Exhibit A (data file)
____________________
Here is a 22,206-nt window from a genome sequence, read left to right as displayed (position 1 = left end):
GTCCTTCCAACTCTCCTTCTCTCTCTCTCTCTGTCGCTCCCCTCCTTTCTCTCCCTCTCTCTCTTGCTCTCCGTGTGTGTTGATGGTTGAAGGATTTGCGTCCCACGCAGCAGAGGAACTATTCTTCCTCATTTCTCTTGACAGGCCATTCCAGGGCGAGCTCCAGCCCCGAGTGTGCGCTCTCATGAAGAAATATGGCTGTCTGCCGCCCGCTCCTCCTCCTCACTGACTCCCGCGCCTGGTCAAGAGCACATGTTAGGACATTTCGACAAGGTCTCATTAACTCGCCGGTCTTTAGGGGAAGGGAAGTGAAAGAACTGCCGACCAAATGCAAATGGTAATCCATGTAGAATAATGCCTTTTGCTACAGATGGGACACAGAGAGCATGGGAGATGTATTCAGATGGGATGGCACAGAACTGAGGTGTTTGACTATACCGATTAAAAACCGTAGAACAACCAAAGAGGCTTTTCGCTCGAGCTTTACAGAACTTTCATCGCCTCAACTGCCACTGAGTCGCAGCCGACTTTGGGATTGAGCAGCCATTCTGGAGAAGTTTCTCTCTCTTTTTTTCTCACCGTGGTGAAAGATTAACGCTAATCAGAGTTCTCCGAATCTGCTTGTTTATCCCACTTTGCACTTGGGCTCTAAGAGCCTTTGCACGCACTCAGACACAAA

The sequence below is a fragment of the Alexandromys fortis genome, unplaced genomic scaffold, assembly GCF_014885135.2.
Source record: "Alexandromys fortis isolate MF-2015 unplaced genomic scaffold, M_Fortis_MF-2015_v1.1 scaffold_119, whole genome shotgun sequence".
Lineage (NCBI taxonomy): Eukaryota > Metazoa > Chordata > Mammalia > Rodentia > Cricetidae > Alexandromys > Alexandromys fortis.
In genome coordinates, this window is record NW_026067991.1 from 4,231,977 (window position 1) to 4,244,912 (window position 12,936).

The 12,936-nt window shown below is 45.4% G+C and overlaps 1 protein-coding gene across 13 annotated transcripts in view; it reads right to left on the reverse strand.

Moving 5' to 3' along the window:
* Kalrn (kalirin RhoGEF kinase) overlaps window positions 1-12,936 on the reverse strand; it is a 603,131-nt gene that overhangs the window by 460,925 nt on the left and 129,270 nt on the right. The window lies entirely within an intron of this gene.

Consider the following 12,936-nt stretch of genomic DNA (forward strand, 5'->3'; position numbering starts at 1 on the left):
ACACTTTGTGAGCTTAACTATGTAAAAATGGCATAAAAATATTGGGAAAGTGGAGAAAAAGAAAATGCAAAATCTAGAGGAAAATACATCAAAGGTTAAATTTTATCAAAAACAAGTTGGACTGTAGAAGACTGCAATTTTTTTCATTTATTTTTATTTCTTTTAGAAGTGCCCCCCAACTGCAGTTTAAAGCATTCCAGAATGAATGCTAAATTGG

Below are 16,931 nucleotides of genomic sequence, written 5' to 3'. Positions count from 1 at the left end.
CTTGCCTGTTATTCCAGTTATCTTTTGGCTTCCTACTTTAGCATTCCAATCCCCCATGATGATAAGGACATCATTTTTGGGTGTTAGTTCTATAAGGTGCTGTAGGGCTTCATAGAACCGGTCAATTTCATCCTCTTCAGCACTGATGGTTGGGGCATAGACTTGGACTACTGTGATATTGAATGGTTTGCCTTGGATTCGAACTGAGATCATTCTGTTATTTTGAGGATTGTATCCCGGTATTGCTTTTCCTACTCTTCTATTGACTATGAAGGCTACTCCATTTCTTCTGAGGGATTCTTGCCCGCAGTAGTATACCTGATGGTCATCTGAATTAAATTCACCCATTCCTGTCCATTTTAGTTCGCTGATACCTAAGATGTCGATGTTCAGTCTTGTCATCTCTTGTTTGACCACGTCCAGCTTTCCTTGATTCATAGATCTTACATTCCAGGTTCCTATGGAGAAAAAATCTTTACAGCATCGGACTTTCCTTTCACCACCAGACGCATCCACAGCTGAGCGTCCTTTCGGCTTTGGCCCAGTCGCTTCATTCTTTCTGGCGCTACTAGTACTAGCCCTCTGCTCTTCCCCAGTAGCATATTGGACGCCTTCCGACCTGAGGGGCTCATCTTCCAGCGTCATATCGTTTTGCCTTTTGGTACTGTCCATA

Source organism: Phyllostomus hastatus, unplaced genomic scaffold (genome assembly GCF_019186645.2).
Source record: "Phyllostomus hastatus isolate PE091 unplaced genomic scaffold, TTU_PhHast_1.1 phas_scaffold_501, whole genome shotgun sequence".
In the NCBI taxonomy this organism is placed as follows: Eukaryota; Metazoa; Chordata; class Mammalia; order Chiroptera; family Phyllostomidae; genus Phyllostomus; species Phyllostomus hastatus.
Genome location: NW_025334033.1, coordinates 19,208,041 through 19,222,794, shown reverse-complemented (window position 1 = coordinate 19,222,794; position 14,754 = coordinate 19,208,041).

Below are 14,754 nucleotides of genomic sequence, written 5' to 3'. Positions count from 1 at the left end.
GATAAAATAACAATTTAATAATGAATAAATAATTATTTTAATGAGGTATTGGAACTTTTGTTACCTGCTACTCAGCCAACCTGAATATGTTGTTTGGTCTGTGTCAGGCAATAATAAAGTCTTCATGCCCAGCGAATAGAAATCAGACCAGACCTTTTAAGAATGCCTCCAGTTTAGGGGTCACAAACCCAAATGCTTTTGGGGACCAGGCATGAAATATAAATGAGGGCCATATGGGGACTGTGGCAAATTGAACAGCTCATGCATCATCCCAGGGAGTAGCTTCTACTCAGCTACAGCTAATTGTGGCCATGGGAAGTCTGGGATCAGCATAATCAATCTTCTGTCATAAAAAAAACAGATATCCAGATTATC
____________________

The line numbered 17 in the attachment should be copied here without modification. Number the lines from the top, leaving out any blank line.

Genome location: NW_025334033.1, coordinates 19,208,041 through 19,222,794, shown reverse-complemented (window position 1 = coordinate 19,222,794; position 14,754 = coordinate 19,208,041).